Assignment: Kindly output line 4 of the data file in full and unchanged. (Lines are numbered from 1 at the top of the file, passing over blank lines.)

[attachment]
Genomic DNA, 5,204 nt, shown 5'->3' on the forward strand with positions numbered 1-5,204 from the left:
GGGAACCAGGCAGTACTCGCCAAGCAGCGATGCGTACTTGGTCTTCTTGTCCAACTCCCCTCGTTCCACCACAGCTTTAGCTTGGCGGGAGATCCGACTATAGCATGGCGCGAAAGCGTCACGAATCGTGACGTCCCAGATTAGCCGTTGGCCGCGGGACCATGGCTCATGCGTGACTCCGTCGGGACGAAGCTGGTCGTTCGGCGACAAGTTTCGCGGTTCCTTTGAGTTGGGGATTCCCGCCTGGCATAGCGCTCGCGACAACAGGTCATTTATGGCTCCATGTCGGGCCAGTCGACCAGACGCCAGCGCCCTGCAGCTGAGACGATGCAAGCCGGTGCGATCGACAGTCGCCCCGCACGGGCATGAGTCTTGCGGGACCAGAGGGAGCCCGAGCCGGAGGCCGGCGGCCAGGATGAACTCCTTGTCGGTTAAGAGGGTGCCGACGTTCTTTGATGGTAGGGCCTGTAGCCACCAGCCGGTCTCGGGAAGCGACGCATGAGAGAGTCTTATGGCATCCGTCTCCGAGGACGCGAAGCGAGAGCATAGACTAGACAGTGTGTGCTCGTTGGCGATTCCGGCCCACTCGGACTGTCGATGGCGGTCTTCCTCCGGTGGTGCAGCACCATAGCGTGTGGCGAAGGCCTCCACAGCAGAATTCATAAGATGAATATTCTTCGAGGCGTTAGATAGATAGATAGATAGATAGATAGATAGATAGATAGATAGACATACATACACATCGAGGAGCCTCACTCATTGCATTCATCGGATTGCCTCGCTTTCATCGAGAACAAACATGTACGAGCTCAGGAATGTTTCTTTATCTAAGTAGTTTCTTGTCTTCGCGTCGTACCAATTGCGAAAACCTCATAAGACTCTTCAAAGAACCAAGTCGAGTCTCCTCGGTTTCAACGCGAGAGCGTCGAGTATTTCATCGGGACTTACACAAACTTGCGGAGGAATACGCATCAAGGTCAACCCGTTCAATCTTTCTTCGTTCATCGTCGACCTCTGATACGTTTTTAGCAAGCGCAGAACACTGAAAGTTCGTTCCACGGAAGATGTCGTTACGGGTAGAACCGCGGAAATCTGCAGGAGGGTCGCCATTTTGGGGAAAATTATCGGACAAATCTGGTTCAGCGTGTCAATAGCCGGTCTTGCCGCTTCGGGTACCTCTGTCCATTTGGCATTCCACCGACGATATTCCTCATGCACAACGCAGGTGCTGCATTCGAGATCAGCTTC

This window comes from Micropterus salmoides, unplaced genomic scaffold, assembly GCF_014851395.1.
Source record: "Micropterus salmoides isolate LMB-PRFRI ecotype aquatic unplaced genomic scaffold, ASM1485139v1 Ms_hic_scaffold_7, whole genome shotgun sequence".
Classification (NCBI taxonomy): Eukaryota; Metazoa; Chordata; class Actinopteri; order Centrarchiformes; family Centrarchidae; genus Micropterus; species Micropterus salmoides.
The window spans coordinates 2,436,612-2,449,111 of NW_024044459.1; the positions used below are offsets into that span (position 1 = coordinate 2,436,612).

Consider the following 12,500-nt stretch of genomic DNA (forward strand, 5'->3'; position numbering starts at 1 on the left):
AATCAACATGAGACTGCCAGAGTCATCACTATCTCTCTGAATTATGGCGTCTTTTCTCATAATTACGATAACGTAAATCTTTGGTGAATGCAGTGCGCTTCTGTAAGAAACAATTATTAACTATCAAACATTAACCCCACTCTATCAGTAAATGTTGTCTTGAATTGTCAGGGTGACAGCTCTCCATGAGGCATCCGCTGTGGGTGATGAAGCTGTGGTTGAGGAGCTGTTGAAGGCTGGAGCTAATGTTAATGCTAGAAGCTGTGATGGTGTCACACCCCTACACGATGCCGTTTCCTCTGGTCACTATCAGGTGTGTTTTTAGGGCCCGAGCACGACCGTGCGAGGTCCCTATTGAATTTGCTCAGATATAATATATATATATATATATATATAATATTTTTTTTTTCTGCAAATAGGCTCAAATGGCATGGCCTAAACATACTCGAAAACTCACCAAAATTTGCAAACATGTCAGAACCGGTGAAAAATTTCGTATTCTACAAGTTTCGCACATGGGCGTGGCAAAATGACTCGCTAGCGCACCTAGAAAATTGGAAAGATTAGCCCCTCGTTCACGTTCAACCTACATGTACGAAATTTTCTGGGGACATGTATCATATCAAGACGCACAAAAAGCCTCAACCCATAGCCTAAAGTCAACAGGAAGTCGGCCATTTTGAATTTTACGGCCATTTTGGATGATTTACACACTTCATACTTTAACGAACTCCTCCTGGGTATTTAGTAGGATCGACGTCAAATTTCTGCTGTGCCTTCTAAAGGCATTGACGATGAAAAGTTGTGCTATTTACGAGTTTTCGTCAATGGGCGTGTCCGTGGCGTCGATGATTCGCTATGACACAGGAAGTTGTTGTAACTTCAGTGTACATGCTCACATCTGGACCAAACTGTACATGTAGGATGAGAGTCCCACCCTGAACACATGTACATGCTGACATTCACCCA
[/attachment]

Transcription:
Source record: "Micropterus salmoides isolate LMB-PRFRI ecotype aquatic unplaced genomic scaffold, ASM1485139v1 Ms_hic_scaffold_7, whole genome shotgun sequence".